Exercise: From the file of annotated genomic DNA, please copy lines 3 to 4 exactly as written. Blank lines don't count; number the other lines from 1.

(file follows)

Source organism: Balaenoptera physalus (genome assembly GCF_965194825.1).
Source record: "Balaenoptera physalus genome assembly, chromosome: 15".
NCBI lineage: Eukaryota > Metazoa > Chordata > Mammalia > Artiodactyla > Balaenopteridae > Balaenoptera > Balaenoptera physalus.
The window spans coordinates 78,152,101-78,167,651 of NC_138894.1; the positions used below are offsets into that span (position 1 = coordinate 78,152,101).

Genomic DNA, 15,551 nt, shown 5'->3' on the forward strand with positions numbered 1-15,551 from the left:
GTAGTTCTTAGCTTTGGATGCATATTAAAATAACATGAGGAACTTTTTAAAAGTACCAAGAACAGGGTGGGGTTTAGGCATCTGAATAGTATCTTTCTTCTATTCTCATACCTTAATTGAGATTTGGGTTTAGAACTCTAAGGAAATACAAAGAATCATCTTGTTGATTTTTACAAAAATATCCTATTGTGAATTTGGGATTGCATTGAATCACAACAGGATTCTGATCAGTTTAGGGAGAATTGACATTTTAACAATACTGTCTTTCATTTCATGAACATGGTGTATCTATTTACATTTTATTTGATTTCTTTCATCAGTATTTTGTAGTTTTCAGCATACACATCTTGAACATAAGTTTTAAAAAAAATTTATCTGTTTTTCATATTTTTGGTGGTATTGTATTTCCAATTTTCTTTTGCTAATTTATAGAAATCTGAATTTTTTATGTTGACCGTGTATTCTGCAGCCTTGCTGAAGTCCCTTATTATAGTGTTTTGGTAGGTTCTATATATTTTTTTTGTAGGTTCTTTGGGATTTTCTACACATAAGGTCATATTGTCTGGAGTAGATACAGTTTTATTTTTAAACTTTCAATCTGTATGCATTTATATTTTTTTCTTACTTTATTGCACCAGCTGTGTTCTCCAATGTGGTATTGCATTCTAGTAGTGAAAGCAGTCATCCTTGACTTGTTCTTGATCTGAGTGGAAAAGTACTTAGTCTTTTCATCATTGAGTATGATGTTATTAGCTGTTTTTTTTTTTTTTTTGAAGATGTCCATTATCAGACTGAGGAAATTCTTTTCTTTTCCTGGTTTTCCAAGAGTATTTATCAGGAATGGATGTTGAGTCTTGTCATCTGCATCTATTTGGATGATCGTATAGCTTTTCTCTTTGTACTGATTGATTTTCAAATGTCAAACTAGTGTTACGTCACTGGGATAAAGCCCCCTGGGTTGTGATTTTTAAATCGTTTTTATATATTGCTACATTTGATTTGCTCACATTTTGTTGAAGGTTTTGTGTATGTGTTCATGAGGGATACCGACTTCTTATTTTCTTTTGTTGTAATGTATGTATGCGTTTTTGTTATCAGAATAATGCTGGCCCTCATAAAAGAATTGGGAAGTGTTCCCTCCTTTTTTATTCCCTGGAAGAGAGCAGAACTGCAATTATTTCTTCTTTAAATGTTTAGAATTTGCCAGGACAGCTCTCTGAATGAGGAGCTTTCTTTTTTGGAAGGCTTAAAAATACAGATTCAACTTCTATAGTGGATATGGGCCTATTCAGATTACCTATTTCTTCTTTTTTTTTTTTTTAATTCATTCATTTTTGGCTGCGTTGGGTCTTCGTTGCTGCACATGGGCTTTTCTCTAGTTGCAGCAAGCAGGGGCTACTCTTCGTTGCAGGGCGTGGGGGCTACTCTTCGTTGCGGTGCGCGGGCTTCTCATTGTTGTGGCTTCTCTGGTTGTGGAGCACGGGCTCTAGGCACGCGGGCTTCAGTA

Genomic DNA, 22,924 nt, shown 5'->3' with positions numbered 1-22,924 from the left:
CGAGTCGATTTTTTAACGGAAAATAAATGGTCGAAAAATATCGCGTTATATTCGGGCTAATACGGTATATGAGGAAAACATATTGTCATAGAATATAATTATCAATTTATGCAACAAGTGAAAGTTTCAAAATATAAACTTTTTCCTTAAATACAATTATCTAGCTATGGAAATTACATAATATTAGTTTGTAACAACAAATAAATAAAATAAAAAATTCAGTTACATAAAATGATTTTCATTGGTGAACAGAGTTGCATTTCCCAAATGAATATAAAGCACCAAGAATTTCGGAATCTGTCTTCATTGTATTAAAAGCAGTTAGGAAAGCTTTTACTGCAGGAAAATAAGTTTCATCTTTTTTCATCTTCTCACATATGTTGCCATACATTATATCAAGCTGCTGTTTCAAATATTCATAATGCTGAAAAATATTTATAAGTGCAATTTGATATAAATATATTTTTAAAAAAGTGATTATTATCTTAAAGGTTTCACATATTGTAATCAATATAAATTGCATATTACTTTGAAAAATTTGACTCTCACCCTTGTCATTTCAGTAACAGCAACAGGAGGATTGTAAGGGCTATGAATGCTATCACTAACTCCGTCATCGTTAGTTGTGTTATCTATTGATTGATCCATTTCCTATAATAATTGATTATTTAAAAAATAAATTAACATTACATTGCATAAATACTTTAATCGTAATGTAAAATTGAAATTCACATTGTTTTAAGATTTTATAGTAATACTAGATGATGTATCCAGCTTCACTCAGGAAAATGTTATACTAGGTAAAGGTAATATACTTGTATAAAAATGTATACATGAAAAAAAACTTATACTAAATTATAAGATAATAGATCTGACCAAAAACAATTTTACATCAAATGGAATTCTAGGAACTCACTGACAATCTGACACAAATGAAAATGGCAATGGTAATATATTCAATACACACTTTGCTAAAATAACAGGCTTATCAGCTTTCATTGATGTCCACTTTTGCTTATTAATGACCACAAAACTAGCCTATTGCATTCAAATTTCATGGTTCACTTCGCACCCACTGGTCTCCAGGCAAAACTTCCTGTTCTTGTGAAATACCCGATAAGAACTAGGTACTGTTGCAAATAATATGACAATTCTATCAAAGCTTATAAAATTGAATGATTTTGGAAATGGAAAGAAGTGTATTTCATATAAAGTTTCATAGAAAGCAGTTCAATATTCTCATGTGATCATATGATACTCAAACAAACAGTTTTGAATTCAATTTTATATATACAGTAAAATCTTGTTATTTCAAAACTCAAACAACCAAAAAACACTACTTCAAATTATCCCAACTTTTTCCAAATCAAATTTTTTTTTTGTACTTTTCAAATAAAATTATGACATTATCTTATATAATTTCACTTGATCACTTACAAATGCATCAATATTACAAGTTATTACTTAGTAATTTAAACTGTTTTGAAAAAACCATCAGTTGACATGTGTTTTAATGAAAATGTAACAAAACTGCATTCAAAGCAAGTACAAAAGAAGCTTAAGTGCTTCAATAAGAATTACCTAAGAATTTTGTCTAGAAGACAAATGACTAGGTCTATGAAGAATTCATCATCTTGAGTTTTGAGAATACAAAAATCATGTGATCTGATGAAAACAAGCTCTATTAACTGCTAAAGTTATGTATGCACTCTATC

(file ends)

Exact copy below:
NCBI lineage: Eukaryota > Metazoa > Chordata > Mammalia > Artiodactyla > Balaenopteridae > Balaenoptera > Balaenoptera physalus.
The window spans coordinates 78,152,101-78,167,651 of NC_138894.1; the positions used below are offsets into that span (position 1 = coordinate 78,152,101).